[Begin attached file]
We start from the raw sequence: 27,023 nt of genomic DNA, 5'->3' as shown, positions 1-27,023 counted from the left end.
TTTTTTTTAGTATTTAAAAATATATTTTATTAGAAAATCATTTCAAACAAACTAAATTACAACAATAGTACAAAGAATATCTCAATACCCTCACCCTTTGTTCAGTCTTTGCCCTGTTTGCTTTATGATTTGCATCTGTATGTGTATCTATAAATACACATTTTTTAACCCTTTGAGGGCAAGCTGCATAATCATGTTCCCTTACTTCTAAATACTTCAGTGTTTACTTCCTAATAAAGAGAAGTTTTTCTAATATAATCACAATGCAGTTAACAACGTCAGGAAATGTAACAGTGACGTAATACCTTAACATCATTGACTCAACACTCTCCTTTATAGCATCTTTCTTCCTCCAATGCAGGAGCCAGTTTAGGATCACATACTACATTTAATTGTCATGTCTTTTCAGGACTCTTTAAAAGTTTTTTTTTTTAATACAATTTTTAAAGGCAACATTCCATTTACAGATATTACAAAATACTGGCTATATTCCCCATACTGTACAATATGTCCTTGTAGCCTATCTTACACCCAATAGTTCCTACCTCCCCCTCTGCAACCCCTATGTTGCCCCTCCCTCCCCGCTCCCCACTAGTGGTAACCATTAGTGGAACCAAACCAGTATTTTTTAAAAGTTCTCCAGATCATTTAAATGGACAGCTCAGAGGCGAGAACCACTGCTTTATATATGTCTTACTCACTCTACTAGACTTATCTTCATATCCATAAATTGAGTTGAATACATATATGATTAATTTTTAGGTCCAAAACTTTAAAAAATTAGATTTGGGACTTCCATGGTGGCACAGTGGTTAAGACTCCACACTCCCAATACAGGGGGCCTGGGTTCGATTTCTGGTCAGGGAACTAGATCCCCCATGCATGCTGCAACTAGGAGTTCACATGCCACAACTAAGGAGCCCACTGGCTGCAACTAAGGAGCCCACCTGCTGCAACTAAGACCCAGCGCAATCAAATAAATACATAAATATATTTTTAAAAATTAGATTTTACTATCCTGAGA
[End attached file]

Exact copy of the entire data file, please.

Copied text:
We start from the raw sequence: 27,023 nt of genomic DNA, 5'->3' as shown, positions 1-27,023 counted from the left end.
TTTTTTTTAGTATTTAAAAATATATTTTATTAGAAAATCATTTCAAACAAACTAAATTACAACAATAGTACAAAGAATATCTCAATACCCTCACCCTTTGTTCAGTCTTTGCCCTGTTTGCTTTATGATTTGCATCTGTATGTGTATCTATAAATACACATTTTTTAACCCTTTGAGGGCAAGCTGCATAATCATGTTCCCTTACTTCTAAATACTTCAGTGTTTACTTCCTAATAAAGAGAAGTTTTTCTAATATAATCACAATGCAGTTAACAACGTCAGGAAATGTAACAGTGACGTAATACCTTAACATCATTGACTCAACACTCTCCTTTATAGCATCTTTCTTCCTCCAATGCAGGAGCCAGTTTAGGATCACATACTACATTTAATTGTCATGTCTTTTCAGGACTCTTTAAAAGTTTTTTTTTTTAATACAATTTTTAAAGGCAACATTCCATTTACAGATATTACAAAATACTGGCTATATTCCCCATACTGTACAATATGTCCTTGTAGCCTATCTTACACCCAATAGTTCCTACCTCCCCCTCTGCAACCCCTATGTTGCCCCTCCCTCCCCGCTCCCCACTAGTGGTAACCATTAGTGGAACCAAACCAGTATTTTTTAAAAGTTCTCCAGATCATTTAAATGGACAGCTCAGAGGCGAGAACCACTGCTTTATATATGTCTTACTCACTCTACTAGACTTATCTTCATATCCATAAATTGAGTTGAATACATATATGATTAATTTTTAGGTCCAAAACTTTAAAAAATTAGATTTGGGACTTCCATGGTGGCACAGTGGTTAAGACTCCACACTCCCAATACAGGGGGCCTGGGTTCGATTTCTGGTCAGGGAACTAGATCCCCCATGCATGCTGCAACTAGGAGTTCACATGCCACAACTAAGGAGCCCACTGGCTGCAACTAAGGAGCCCACCTGCTGCAACTAAGACCCAGCGCAATCAAATAAATACATAAATATATTTTTAAAAATTAGATTTTACTATCCTGAGA